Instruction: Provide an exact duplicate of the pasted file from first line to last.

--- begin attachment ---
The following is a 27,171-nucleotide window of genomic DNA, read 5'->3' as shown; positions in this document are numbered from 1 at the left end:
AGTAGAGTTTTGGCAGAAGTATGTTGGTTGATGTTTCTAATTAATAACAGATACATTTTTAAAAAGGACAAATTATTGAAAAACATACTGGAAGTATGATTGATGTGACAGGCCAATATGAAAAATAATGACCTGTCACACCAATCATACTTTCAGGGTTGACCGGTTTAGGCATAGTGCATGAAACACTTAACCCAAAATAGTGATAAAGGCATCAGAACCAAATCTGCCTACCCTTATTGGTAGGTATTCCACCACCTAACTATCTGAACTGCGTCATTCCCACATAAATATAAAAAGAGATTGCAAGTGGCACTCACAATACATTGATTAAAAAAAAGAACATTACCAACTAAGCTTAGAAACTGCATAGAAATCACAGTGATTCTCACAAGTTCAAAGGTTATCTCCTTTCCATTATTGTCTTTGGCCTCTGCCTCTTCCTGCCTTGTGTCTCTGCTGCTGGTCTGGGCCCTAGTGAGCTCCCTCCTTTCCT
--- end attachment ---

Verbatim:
The following is a 27,171-nucleotide window of genomic DNA, read 5'->3' as shown; positions in this document are numbered from 1 at the left end:
AGTAGAGTTTTGGCAGAAGTATGTTGGTTGATGTTTCTAATTAATAACAGATACATTTTTAAAAAGGACAAATTATTGAAAAACATACTGGAAGTATGATTGATGTGACAGGCCAATATGAAAAATAATGACCTGTCACACCAATCATACTTTCAGGGTTGACCGGTTTAGGCATAGTGCATGAAACACTTAACCCAAAATAGTGATAAAGGCATCAGAACCAAATCTGCCTACCCTTATTGGTAGGTATTCCACCACCTAACTATCTGAACTGCGTCATTCCCACATAAATATAAAAAGAGATTGCAAGTGGCACTCACAATACATTGATTAAAAAAAAGAACATTACCAACTAAGCTTAGAAACTGCATAGAAATCACAGTGATTCTCACAAGTTCAAAGGTTATCTCCTTTCCATTATTGTCTTTGGCCTCTGCCTCTTCCTGCCTTGTGTCTCTGCTGCTGGTCTGGGCCCTAGTGAGCTCCCTCCTTTCCT